Look at Bernard Hopkins for example. He is 46 years old and still one of the best and top Pound for Pound fighters on the planet. He is a different beast compared to 10 years ago; slower, less accuate and slower reflexes but his ring savvniness is the best out there and has allowed him to dominate younger and fresher fighters for years now.

Schumacher - who was and is a far superior athlete compared to Hopkins - will prove that age is just a number.

#1246 Yorkie

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Posted 26 April 2010 - 19:25

I agree that age plays a big part but I think it, as a factor in terms of athleticism, is slightly over-rated.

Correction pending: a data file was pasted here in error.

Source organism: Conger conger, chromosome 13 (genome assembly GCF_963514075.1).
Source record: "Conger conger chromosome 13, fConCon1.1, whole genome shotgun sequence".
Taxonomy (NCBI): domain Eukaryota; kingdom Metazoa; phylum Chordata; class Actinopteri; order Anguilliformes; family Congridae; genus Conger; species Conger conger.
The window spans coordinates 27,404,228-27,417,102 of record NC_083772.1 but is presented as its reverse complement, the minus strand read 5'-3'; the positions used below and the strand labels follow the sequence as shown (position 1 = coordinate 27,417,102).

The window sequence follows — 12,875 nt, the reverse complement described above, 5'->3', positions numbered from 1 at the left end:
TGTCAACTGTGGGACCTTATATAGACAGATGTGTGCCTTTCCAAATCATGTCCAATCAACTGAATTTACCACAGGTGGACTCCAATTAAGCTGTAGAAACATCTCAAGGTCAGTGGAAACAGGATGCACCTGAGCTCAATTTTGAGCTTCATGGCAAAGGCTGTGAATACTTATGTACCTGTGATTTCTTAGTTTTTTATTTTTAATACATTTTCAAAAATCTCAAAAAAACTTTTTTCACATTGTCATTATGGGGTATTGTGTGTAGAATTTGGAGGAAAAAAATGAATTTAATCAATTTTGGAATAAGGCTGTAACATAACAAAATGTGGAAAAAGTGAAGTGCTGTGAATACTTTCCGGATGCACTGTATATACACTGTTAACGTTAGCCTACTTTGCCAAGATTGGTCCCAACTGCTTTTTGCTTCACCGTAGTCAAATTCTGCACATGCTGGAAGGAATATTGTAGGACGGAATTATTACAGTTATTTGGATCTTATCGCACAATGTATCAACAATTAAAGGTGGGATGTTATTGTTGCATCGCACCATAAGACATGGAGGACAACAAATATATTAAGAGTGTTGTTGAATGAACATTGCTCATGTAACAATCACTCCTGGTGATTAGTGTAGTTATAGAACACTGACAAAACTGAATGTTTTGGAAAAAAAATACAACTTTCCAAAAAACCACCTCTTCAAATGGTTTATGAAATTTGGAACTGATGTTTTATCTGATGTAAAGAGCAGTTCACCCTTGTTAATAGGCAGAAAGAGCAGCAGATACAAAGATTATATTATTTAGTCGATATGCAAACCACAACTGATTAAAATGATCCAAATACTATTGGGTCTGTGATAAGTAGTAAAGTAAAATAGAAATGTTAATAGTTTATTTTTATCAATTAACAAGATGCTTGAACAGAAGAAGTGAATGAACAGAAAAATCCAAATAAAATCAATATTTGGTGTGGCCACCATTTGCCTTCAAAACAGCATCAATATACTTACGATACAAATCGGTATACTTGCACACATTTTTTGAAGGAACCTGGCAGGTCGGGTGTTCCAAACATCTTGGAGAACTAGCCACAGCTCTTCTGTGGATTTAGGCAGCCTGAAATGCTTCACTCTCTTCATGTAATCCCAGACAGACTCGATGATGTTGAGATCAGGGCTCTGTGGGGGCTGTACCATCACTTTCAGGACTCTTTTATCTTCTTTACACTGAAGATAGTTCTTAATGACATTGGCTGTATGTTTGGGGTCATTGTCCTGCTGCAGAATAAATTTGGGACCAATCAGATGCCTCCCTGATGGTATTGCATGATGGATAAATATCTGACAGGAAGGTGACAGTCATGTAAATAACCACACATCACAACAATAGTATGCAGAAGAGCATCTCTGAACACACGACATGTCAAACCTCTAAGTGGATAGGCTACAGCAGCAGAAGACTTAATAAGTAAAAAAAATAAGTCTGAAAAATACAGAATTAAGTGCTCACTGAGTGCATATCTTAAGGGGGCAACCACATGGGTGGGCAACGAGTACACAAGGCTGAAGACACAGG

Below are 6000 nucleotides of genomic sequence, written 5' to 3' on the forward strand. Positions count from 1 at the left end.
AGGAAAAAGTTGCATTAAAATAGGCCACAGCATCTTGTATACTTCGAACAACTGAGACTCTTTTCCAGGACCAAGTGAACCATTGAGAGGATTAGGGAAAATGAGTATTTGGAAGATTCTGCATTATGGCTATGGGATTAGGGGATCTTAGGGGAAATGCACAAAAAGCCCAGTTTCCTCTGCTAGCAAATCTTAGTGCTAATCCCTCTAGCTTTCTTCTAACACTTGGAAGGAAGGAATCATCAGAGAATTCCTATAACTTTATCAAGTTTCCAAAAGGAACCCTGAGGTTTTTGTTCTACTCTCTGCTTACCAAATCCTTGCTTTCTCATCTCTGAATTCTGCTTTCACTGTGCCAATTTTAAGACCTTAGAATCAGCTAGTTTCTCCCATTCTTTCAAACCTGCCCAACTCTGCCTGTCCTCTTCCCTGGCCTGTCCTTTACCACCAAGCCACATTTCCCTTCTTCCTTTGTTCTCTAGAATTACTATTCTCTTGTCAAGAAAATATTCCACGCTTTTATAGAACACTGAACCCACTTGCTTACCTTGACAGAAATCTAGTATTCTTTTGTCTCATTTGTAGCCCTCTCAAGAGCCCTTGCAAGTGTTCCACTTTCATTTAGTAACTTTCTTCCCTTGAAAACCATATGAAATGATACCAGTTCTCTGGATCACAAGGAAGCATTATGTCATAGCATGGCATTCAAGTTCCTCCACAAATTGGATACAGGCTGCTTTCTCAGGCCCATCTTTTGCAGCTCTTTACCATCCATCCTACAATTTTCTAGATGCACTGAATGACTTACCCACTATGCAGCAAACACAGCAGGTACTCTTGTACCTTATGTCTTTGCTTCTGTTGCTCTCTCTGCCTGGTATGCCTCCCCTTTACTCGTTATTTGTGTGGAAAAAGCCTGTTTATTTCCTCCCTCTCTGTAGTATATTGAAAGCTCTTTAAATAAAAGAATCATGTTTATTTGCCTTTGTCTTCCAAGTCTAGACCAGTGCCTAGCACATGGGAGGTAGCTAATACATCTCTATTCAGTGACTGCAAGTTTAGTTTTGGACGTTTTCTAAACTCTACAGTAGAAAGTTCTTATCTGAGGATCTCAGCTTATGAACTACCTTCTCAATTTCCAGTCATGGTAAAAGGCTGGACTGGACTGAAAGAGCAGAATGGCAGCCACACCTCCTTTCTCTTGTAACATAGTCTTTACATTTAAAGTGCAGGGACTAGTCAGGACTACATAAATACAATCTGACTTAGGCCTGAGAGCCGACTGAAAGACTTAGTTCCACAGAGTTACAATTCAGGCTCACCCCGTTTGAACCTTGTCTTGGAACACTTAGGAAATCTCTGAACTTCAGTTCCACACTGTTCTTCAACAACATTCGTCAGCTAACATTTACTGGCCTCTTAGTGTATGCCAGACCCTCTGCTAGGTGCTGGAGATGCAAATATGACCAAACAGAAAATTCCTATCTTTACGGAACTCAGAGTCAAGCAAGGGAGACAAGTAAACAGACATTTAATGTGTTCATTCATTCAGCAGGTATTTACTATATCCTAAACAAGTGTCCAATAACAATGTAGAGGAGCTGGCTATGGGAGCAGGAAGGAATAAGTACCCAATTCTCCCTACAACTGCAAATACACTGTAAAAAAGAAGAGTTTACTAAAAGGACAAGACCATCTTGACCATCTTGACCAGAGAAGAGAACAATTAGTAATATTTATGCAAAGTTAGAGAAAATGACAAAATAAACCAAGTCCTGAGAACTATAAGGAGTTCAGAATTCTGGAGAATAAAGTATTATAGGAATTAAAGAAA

The biggest advantage Schumacher has now is experience and he can help develop the car far better than Rosberg can. His experience (race calls, strategy, tyre stops etc) will - combined with his ability to develop a race car and galvanise a team - will eventually lead him to beat Rosberg by the end of the year IMO.

Experience is everything when your reflexes are on the wane.

Look at Bernard Hopkins for example. He is 46 years old and still one of the best and top Pound for Pound fighters on the planet. He is a different beast compared to 10 years ago; slower, less accuate and slower reflexes but his ring savvniness is the best out there and has allowed him to dominate younger and fresher fighters for years now.

Schumacher - who was and is a far superior athlete compared to Hopkins - will prove that age is just a number.

Bernard Hopkins in his prime never got beat, he's been beaten quite a few times in recent years